In light of the recent pertussis outbreak in California and other parts of the country, the federal Advisory Committee on Immunization Practices (ACIP) at its October meeting recommended steps to fill in some vaccination gaps. The committee recommended a single dose of the tetanus, diphtheria, and pertussis (Tdap) vaccine for adults 65 years of age and older who have close contact with infants less than one year old. In addition, those 65 and older who have not received the tetanus-diphtheria (Td) vaccine should receive a single dose of the Tdap vaccine in its place.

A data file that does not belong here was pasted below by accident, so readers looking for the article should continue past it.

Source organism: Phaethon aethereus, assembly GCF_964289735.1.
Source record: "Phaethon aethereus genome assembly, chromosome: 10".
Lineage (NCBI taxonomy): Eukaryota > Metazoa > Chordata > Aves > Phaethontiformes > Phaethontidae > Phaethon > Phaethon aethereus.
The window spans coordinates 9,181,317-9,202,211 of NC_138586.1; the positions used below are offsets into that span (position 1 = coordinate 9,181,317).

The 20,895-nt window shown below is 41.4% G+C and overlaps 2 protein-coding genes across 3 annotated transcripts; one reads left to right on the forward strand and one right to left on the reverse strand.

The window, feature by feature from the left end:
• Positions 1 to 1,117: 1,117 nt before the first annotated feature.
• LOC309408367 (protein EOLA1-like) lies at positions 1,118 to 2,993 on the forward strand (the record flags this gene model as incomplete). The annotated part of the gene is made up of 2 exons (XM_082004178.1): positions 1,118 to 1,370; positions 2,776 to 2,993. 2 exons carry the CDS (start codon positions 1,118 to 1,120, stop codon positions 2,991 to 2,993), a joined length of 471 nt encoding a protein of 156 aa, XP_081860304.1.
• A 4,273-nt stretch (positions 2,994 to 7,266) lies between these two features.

The committee also recommended that teenagers receive a booster dose of the meningococcal conjugate vaccine. The recommendation follows studies suggesting that antibodies generated by the vaccine decline rapidly and may no longer be protective five years after vaccination, according to IDSA’s ACIP liaison, Samuel Katz, MD, FIDSA.
Children who have received the vaccine according to the existing recommendation, at 11 to 12 years old, should now receive a booster dose at age 16. Those who may have been vaccinated at ages 13 to 15 should receive a booster dose five years after that (i.e., at 18 to 21 years old).
ACIP recommendations become official once approved by the Centers for Disease Control and Prevention (CDC) and published in MMWR.
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